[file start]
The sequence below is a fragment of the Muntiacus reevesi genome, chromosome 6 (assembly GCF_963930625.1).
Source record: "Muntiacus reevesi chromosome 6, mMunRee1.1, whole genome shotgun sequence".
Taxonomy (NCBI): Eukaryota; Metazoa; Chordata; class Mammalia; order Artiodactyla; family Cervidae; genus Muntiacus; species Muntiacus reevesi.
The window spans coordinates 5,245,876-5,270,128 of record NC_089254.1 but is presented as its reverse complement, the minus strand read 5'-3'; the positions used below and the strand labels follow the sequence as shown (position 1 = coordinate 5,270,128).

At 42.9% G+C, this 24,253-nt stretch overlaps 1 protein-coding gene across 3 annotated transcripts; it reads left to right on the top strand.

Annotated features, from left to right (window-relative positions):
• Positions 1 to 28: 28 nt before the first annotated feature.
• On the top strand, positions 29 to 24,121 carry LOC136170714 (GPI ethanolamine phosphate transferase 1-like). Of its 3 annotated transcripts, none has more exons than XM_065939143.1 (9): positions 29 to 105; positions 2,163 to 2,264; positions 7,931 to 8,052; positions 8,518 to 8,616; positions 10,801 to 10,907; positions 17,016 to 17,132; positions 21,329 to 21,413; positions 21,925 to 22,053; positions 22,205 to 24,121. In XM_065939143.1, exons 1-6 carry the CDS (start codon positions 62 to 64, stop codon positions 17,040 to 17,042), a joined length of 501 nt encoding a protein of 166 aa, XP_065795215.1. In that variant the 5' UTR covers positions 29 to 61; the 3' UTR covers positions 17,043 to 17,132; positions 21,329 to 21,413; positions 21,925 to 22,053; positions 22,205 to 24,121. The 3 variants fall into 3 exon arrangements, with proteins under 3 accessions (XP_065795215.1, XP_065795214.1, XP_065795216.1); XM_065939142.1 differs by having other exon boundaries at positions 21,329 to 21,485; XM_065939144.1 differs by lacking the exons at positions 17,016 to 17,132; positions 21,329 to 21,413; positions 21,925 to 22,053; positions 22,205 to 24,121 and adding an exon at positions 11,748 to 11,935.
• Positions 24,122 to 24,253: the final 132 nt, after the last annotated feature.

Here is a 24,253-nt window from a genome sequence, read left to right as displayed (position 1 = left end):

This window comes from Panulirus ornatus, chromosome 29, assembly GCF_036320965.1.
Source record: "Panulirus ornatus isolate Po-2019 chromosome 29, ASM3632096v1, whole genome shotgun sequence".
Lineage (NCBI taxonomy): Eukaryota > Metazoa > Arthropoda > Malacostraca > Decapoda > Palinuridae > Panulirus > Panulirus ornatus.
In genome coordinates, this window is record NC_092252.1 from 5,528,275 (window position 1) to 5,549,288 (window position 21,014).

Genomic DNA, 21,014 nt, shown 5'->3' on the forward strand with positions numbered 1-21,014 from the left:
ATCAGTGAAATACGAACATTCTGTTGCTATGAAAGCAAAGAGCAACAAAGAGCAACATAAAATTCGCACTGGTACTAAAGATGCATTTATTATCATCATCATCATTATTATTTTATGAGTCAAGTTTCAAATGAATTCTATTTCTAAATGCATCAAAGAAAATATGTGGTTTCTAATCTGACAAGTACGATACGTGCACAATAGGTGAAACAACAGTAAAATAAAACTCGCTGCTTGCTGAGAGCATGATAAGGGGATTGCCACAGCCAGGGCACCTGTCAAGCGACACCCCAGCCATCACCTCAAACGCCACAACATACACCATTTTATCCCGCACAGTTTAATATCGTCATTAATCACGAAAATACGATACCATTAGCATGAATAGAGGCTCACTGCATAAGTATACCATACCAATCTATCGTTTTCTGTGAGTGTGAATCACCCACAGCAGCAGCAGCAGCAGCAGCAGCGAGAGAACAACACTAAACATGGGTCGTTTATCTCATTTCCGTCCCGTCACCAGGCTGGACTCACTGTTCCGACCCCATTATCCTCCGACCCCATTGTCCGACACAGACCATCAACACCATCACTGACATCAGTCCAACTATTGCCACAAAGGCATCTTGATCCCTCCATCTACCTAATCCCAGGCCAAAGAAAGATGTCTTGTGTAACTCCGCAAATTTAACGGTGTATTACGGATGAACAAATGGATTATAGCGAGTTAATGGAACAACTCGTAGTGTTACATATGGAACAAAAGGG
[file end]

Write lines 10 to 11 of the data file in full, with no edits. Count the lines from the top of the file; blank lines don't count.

Here is a 24,253-nt window from a genome sequence, read left to right as displayed (position 1 = left end):

This window comes from Panulirus ornatus, chromosome 29, assembly GCF_036320965.1.